Liver cancer begins when cells in the liver start to grow uncontrollably. A tumor can form when more cancer cells develop, and it can spread to other areas of the body. As it grows and spreads, the cancer becomes more advanced.
The liver is situated below the right lung under the ribs. The liver metabolizes and stores nutrients, creates clotting factors to prevent excess bleeding, secretes bile for the intestines to break down certain nutrients, and processes toxins (including alcohol and other intoxicants) into waste products excreted via urine and stool.
Types of liver cancer include:
- Hepatocellular carcinoma or hepatocellular cancer
- Intrahepatic cholangiocarcinoma or bile duct cancer
- Angiosarcoma and hemangiosarcoma
- Metastatic or secondary liver cancer, originating elsewhere in the body and spread to the liver (secondary liver cancers are more common in the United States than primary liver cancers)
Early liver cancers may not cause symptoms, but symptoms may include:
- Loss of appetite
- Unintended weight loss
- Feeling of fullness after small meals
- Nausea or vomiting
- A mass under the ribs on the right or left side, caused by an enlarged liver or spleen
- Abdominal pain or pain near the right shoulder blade
- Abdominal swelling or fluid build-up
- Jaundice (yellowing of the skin and eyes)
It is important to note that the symptoms above can be caused by a number of other non-cancerous causes, but it is important to be checked by a medical professional to improve the chances of effective treatment.
The risk factor most commonly associated with liver cancer is chronic hepatitis B or C infection (also known as Hep-B and Hep-C or HBV and HCV). HBV/HCV is bloodborne, which means it can be spread via contaminated needles, unprotected intercourse, blood transfusions (very rarely in the US), and childbirth. Hepatitis B is more likely to cause symptoms but is usually successfully treated within months; hepatitis C is less likely to cause symptoms and, without detection and treatment, may lead to chronic infection. Chronic HBV/HCV infection can lead to cirrhosis, in which damaged liver cells are replaced by scar tissue.
Most cases of liver cancer co-occur with evidence of cirrhosis, and other causes of cirrhosis also increase a person’s risk of liver cancer, including alcohol abuse, non-alcoholic fatty liver disease, primary biliary cirrhosis, and inherited metabolic diseases. Obesity increases the risk of liver cancer, which is likely because it may result in fatty liver disease. Type 2 diabetes also increases the risk of liver cancer, particularly in patients with co-occurring risk factors like alcohol abuse, chronic hepatitis, or obesity.
Long-term exposure to aflatoxins from fungal contamination of certain foods increases the risk of developing liver cancer, though exposure is rare in developed countries like the US in which the aflatoxin content of food is tested and regulated. Vinyl chloride and thorium dioxide/Thorotrast exposure and schistosomiasis parasite infection are similarly rare risk factors. The long-term use of anabolic steroids (not cortisone steroids like prednisone or hydrocortisone) may slightly increase the liver cancer risk. Persistent exposure to arsenic, often via contaminated drinking water, may be a risk factor of concern in certain areas of the US.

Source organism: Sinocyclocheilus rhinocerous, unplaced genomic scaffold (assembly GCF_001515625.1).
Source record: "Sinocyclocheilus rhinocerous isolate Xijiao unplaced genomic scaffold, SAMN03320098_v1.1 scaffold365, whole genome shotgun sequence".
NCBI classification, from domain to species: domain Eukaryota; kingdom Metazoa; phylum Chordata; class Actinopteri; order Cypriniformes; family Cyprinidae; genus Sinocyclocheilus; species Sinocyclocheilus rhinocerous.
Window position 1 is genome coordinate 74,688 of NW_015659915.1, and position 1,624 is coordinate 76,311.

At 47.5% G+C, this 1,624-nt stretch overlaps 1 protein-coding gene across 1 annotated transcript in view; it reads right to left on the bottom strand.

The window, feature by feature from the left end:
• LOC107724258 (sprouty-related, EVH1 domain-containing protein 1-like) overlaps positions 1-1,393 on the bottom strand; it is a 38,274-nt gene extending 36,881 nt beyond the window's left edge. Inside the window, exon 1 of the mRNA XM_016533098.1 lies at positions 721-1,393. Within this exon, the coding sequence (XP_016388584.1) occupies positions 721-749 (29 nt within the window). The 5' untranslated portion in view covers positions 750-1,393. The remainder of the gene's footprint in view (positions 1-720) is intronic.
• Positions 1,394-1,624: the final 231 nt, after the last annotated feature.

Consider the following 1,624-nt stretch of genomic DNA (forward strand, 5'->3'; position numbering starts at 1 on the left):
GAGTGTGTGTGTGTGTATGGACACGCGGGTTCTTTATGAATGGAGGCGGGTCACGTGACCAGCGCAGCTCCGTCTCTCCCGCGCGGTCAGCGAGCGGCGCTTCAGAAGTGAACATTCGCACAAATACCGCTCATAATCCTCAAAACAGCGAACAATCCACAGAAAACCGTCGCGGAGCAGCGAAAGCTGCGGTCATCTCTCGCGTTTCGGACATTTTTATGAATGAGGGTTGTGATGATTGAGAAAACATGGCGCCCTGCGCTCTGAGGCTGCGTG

Men are more likely than women to develop liver cancer. Increased smoking rates and other secondary factors may partially explain this difference. Asian-Americans and Pacific Islanders have higher rates of liver cancer than those from other racial/ethnic backgrounds in the United States.
Smoking increases the risk of liver cancer; quitting can reduce risk, but people who have never smoked are at lowest risk.
Certain conditions can increase the risk of developing liver cancer:
- Alpha1-antitrypsin deficiency
- Porphyria cutanea tarda
- Glycogen storage diseases
- Wilson disease
While some risk factors, such as gender, hereditary conditions, and race cannot be controlled, many cases of liver cancer can be prevented by following the guidelines below to reduce risk:
- Avoid or treat hepatitis infection.
- Limit alcohol consumption.
- Refrain from or stop smoking.
- Maintain a healthy weight.
- Limit exposure to carcinogenic substances including aflatoxins and arsenic.
- Treat inherited diseases associated with a higher risk of liver cancer as early as possible.
If there is a suspicion of liver cancer, a detailed medical history and physical exam will be performed. Your doctor will ask questions about your risk factors and family history. The physical exam will include an examination of your abdomen, skin, and eyes (to check for jaundice), and may include additional lab testing.
Imaging tests including Ultrasound, CT, MRI, and X-ray angiography may be used for diagnosis and throughout treatment. Laparoscopy or biopsy are sometimes used to confirm a diagnosis of liver cancer, but may not be necessary based on the results of imaging tests.
Other tests, including blood tests, may be used in addition to the diagnostic tools discussed above.
The treatment plan will depend on the stage of the cancer, as well as other factors. Our doctors will work closely with you and your family determine the best treatment plan for you. Options for treatment could include:
Your doctor may decide more than one of these treatment options will be in your best interest. Surgery is necessary for most cases of liver cancer.